• Dagger-14-plain.pngHomecoming
  • Rankings from AP Poll released prior to the game

[3]

Roster

Abel, George #47 G
Alfson, Warren #22 G
Behm, Forrest #33 T
Blue, Wayne #39 HB
Bradley, Dale #42 HB
Bryant, William #29 G
Bunker, Willard #46 E
Burruss, Robert #49 C
Francis, Vike #38 FB
Greenlief, Francis #18 G
Hazen, Jack #32 E
Herndon, Clarence #34 T
Hopp, Harry #37 FB
Kahler, Robert #35 HB
Kahler, Royal #54 T
Kathol, Gerald #12 E
Kelly, Howard #56 C
Knight, George #21 QB
Leik, Francis #52 T
Ludwick, Robert #30 E

 

Luther, Walter #27 HB
Meier, Fred #20 C
Metheny, Fred #36 QB
Muskin, Leonard #53 T
Myers, Lynn #48 G
Petsch, Roy #13 QB
Preston, Fred #50 E
Prochaska, Ray #31 E
Rohn, Henry #15 FB
Rohrig, Herman #25 HB
Rubottom, Don #10 HB
Schleich, Victor #57 T
Schwartzkopf, Ed #17 G
Simmons, Kenneth #19 HB
Thompson, Marvin #44 E
Thompson, Theos #26 HB
Vincent, Jack #23 HB
VonGoetz, Herbert #48 G
Whitehead, Ralph #16 T
Zikmund, Allen #59 HB

[4]

Coaching staff

NameTitleFirst year
in this position
Years at NebraskaAlma Mater
Biff Jones Head Coach19371937–1941 Army
W. Harold BrowneAssistant Coach19301930–1940
Roy Lyman 19361936–1941 Nebraska
Harold Petz19381936, 1938–1940
Charles Armstrong19371937–1942, 1944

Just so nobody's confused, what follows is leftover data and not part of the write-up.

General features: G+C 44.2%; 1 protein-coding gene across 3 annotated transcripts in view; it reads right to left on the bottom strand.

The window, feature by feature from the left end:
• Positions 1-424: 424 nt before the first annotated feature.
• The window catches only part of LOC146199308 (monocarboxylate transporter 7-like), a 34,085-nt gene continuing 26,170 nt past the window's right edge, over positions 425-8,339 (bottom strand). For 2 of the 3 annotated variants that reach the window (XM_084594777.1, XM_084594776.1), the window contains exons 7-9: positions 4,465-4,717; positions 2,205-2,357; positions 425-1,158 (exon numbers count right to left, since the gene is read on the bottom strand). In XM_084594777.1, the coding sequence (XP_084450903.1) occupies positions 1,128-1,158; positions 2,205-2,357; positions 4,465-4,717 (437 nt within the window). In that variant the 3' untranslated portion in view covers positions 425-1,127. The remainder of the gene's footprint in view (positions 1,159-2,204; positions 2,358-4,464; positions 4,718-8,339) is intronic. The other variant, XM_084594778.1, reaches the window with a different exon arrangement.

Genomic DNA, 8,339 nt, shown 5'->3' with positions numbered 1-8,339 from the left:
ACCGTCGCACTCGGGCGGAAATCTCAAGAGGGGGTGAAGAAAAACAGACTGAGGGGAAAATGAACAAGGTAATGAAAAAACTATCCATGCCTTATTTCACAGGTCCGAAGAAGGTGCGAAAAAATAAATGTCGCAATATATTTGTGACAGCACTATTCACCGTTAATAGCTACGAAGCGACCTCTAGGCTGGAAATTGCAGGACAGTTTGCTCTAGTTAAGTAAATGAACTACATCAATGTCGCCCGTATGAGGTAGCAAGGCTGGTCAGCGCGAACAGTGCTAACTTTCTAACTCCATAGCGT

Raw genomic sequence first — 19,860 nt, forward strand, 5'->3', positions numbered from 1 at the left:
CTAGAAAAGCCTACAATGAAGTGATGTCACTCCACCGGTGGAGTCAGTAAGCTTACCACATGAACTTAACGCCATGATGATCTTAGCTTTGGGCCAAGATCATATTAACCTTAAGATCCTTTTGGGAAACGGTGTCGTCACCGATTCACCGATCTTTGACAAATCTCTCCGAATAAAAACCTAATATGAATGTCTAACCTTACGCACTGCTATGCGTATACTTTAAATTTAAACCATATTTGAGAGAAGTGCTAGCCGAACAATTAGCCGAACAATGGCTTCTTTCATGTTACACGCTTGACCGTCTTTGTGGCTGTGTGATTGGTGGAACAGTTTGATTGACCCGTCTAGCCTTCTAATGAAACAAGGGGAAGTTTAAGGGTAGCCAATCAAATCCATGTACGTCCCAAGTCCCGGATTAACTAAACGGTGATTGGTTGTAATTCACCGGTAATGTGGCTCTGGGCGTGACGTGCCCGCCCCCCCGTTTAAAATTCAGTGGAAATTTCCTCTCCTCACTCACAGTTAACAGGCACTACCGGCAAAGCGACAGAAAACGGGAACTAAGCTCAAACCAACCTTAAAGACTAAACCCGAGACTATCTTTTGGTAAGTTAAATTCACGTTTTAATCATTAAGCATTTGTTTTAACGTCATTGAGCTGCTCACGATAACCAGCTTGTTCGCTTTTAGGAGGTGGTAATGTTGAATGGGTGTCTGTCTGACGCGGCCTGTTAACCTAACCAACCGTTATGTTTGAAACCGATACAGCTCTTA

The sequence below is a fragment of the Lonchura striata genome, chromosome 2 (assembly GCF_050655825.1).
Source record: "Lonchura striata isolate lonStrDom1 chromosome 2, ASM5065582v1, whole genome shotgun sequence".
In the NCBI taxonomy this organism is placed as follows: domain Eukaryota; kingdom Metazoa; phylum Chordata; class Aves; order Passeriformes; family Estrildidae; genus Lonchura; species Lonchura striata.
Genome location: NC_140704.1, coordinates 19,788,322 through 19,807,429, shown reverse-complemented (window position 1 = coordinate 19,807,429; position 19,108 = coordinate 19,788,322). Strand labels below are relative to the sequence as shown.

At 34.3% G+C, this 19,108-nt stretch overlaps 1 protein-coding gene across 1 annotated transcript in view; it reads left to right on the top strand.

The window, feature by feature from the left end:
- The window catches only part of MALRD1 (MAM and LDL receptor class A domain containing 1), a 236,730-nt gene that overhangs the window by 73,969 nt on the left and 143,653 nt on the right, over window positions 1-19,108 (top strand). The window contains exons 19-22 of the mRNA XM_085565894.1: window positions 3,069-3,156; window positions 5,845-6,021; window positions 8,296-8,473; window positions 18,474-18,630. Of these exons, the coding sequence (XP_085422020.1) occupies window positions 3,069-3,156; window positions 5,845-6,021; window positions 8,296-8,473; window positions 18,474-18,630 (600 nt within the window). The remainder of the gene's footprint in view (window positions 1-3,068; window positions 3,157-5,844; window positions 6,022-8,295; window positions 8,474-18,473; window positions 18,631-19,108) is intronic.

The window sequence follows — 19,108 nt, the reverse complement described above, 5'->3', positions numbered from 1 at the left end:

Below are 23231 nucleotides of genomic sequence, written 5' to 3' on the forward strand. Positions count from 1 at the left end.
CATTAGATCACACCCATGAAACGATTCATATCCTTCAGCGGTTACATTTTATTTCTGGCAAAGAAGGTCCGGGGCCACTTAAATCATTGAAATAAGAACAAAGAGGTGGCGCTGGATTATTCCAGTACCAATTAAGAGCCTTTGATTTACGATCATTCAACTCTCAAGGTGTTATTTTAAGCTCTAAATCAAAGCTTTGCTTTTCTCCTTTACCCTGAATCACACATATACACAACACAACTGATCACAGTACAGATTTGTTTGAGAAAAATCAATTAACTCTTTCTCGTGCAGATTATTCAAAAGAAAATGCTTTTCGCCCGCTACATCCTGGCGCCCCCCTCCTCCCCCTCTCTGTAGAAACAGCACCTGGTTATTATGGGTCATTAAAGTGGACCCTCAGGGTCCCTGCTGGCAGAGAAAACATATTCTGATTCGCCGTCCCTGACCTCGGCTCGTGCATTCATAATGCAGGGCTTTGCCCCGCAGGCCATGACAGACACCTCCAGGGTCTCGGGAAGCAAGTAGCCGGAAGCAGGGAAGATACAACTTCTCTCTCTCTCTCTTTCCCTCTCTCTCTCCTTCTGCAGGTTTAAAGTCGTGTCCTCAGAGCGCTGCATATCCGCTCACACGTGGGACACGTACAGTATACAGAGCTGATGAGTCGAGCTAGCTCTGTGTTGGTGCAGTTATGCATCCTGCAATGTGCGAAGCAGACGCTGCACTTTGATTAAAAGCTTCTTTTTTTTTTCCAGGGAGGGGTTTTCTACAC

Adolph J. Lewandowski 19371937–1944 Nebraska
Paul Amen19381938–1941
Glenn Presnell 19381938–1942, 1946 Nebraska

[5] [6] [7]

Game summaries

Minnesota

Nebraska at Minnesota
1234Total
Nebraska00707
Minnesota 076013

The Cornhuskers faced the ultimate test to start their season, going up against the #1 Minnesota Golden Gophers in Minneapolis. The Gophers already had played one game to tune up. The scoreless draw was broken open when Minnesota put one touchdown in before the half. It wasn't until the third quarter that Nebraska scored a touchdown to tie it up, but the Gophers quickly responded to keep their lead. When the Cornhuskers answered later in the third on a long reverse play, the tying score was called back on an offsides penalty and Nebraska was unable to put the ball over again as they fell to 4-16-2 in the series. [8] [9]

Indiana

Indiana at Nebraska
12Total
Indiana 7
Nebraska13

Indiana arrived in Lincoln to open Nebraska's home schedule, and quickly found themselves scrambling to keep up as the Cornhuskers jumped out to a 13-0 lead by halftime. The Hoosiers did manage one third quarter score, but were unable to come up with enough to get the win. Indiana remained winless against Nebraska all time, at 0-3-2. [8] [9]

Kansas

Nebraska at Kansas
12Total
Nebraska53
Kansas 2